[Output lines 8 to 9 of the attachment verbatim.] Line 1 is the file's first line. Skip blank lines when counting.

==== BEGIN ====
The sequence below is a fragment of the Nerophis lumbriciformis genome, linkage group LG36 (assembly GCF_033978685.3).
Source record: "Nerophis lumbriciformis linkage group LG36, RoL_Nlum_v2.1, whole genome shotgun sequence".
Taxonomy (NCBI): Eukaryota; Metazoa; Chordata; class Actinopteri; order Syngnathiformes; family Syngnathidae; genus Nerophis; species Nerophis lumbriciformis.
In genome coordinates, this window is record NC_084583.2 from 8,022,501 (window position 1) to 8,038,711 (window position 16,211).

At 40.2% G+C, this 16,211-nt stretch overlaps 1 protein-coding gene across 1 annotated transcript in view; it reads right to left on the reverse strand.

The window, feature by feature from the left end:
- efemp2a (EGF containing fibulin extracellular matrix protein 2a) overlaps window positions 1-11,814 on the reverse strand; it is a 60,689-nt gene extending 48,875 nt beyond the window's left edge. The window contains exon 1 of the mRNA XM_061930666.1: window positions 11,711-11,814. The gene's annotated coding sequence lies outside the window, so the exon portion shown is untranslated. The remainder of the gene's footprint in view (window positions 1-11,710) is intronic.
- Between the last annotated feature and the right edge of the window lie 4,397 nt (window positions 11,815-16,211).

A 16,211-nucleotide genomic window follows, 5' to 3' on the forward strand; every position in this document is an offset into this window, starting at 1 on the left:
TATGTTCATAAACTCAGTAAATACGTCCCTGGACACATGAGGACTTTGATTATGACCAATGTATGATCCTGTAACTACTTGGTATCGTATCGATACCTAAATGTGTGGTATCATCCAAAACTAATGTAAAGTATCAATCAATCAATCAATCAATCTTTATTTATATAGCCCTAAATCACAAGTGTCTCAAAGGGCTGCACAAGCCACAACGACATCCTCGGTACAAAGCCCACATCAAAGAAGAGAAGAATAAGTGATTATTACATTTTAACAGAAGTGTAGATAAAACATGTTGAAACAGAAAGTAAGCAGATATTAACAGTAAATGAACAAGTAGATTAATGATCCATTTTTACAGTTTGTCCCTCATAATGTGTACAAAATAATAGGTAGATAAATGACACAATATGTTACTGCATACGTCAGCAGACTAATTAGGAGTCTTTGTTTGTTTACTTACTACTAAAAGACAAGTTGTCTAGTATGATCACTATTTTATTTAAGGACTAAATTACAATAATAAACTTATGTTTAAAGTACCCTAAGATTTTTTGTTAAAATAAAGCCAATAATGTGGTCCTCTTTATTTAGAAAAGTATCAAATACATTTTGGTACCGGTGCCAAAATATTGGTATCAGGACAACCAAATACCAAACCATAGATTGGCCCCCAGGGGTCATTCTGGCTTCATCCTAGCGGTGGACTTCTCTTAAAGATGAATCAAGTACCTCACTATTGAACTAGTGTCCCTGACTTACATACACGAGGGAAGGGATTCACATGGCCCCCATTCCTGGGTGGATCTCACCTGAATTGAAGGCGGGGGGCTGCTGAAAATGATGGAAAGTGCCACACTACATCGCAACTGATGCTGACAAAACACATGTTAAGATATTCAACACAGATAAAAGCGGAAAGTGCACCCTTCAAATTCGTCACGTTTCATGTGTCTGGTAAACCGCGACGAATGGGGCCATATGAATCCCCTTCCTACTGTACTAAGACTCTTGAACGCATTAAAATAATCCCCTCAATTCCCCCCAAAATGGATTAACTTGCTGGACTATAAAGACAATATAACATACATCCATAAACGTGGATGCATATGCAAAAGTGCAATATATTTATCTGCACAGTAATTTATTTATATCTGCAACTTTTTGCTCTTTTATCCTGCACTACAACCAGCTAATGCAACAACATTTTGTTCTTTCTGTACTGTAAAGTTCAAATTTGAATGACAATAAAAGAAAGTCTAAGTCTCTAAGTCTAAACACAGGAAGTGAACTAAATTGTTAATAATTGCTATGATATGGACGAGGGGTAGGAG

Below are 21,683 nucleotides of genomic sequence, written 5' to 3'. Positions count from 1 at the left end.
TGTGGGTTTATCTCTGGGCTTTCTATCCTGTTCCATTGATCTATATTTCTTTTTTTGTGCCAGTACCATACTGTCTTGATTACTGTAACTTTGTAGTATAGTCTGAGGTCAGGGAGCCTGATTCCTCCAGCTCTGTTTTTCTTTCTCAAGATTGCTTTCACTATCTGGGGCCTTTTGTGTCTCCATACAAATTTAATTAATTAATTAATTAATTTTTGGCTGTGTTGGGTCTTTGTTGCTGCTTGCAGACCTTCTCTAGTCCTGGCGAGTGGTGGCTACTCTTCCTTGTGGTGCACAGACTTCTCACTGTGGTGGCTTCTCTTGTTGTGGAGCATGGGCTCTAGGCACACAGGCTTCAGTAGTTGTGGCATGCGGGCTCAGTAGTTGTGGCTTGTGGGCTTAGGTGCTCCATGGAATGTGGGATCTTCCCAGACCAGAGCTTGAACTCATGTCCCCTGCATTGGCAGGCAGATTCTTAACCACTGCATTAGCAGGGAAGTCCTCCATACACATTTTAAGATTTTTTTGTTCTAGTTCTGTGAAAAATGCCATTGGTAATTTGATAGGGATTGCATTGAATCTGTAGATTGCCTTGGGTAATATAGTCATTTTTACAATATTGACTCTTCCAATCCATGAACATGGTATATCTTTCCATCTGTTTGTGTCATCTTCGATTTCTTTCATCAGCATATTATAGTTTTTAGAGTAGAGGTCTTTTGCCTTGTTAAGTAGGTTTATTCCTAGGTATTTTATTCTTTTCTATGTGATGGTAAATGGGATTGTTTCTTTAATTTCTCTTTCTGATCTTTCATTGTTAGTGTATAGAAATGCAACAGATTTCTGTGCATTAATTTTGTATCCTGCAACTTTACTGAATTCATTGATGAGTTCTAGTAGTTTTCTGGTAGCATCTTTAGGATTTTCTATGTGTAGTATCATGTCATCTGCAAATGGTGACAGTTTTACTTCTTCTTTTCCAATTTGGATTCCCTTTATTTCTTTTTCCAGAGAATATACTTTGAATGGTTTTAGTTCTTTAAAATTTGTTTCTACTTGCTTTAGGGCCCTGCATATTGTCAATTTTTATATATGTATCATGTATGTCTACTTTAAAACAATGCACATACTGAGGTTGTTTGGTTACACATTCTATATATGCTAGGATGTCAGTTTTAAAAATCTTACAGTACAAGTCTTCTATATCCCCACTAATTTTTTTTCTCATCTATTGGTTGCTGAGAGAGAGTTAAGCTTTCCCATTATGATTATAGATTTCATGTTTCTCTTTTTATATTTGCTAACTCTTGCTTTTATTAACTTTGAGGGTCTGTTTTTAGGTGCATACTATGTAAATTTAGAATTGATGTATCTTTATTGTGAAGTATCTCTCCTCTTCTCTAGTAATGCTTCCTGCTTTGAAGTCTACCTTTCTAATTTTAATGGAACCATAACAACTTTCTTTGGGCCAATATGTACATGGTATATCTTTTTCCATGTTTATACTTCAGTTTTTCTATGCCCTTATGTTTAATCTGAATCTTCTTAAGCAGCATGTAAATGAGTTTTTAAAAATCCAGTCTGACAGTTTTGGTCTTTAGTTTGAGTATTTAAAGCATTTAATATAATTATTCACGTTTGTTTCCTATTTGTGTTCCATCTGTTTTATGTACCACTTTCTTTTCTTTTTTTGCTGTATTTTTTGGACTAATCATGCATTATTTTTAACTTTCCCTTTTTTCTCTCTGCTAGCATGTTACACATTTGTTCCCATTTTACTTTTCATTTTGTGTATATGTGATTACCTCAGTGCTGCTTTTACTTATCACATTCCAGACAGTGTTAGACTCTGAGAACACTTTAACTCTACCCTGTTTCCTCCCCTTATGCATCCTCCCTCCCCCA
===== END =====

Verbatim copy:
- Between the last annotated feature and the right edge of the window lie 4,397 nt (window positions 11,815-16,211).

A 16,211-nucleotide genomic window follows, 5' to 3' on the forward strand; every position in this document is an offset into this window, starting at 1 on the left: